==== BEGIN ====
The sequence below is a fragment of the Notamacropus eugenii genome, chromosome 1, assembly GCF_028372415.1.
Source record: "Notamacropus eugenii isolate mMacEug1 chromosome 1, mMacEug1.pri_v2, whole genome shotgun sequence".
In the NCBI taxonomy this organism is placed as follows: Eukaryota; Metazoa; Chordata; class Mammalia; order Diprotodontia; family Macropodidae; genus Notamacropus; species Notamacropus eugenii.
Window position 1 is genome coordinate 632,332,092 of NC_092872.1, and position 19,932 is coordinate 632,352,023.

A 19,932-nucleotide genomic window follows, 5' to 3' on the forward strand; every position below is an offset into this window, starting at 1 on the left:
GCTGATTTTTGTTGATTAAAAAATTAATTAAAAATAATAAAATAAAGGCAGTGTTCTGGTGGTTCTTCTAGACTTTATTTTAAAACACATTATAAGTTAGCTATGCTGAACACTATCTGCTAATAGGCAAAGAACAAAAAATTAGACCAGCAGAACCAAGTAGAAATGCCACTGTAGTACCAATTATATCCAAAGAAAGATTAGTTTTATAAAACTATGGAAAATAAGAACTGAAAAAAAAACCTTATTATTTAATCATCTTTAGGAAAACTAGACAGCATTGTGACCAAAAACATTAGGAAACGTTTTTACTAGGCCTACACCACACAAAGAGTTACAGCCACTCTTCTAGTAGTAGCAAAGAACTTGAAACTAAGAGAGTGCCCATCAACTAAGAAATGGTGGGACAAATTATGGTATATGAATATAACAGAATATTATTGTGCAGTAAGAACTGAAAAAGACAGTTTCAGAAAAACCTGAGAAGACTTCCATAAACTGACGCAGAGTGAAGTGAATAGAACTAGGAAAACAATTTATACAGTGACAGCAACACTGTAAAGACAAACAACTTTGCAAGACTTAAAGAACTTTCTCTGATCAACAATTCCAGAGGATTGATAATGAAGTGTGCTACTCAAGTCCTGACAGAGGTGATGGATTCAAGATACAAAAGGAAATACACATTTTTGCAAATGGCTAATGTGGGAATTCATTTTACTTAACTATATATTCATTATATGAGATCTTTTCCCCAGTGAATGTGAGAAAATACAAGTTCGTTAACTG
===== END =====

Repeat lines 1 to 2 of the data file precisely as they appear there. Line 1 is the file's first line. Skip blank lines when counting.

The sequence below is a fragment of the Notamacropus eugenii genome, chromosome 1, assembly GCF_028372415.1.
Source record: "Notamacropus eugenii isolate mMacEug1 chromosome 1, mMacEug1.pri_v2, whole genome shotgun sequence".